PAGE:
Inside the Capitol

Tuesday, June 05, 2007

Lawmakers Want Straight Talk From SHARE


Syndicated Columnist

      SANTA FE -- "We want your most pessimistic forecast," Sen. John Arthur Smith, of Deming, told the top administrator of SHARE, the state's new $32 million computer system.

      Smith, chairman of the Legislative Finance Committee, was tired of hearing 10 months of rosy reports only to be blindsided by constant new revelations of the system's problems.

      There's a high degree of frustration among committee members, Smith said, and we want to know where we really are.

      Roy Soto, the state's chief information officer, has been accustomed to telling the Legislature's finance panel that SHARE is working as intended and that only minor glitches remain to be ironed out.

   Many of the payment glitches seem to be corrected after monthly reports of private contractors going our of business, vendors refusing to sell to the state any longer and state employees bouncing checks they thought were covered by automatic deposit of their payroll vouchers.

   But the important function of departmental accounting has a long way to go. Every agency has its own unique needs and yet the accounting system the state bought was designed as a one-size-fits-all. That means many adaptations are necessary. It can be done, but it takes highly skilled people to do it. And it doesn't happen overnight.

   Unfortunately, implementation of SHARE was rushed, with too few skilled operators and too much reliance on training people in every department to take over the new system immediately.

   Even more unfortunately, a project that was done hurriedly and on the cheap also was accompanied by orders that it better work and that no complaining would be allowed.

   It is unclear who issued all those unfortunate orders, but Gov. Bill Richardson is getting the ultimate blame. There is nothing wrong with the idea that all state government be on the same system, but big difficulties have to be anticipated.

   In recent years, we have read of new computer systems at the state Labor Department, the Taxation and Revenue Department, the Human Services Department and the Transportation Department, none of which worked as expected. Why would anyone think that a system covering all of state government wouldn't have problems in every single department?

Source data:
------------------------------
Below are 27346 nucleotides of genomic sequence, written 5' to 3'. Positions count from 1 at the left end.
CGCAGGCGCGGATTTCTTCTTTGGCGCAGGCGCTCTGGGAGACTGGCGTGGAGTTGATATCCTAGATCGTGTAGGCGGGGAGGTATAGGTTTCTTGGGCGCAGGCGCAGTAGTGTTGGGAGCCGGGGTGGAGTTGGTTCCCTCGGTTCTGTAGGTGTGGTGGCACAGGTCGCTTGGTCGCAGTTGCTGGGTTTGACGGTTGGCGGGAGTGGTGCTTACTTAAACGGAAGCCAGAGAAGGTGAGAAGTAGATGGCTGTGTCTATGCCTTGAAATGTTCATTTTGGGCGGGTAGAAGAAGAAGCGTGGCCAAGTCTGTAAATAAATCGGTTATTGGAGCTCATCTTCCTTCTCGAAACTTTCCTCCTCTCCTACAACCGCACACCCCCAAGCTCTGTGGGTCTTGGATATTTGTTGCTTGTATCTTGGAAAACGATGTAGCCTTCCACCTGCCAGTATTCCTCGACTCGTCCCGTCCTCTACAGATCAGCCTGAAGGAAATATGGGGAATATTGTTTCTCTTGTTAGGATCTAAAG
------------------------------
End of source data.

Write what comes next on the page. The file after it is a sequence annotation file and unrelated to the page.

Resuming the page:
We already have heard of problems in several departments. Except for the edict that no one had better complain, we would have heard of problems in every department.

   A member of the Legislature's Information Technology Oversight Committee tells me all departments are quietly keeping a second set of books because they know that, otherwise, they will not be able to close out their fiscal year at the end of this month.

   Despite Soto's claims that the system is working and that only minor bugs remain, we are about to learn the answer to Sen. Smith's question about how bad things are going to get.

   The state auditor is not optimistic about closing the state's books on time. No one seems to know how financial reports from the new system are going to reconcile with the reports from the many systems in use last year.

   The state Treasurer has appointed a blue-ribbon committee to evaluate whether SHARE can meet its needs as the state's official banker. Federal auditors will be here in July to determine whether SHARE will ever be able to account for how federal highway money is spent. And the Legislative Finance Committee plans a complete audit of SHARE during the coming months.

   How can the governmental entities mentioned above question the viability of SHARE despite the edict about no complaining? It's because none of them are under the governor's office. They are either separately elected officials, a different branch of government or a higher level of government.

   Word from SHARE officials and the governor's office is that other states have experienced similar difficulties and that it is difficult to get some employees to accept change.

   Both may be valid answers, but it is the stonewalling that is so frustrating.

FRI, 6-08-07


JAY MILLER, 3 La Tusa, Santa Fe, NM 87505

(ph) 982-2723, (fax) 984-0982, (e-mail)



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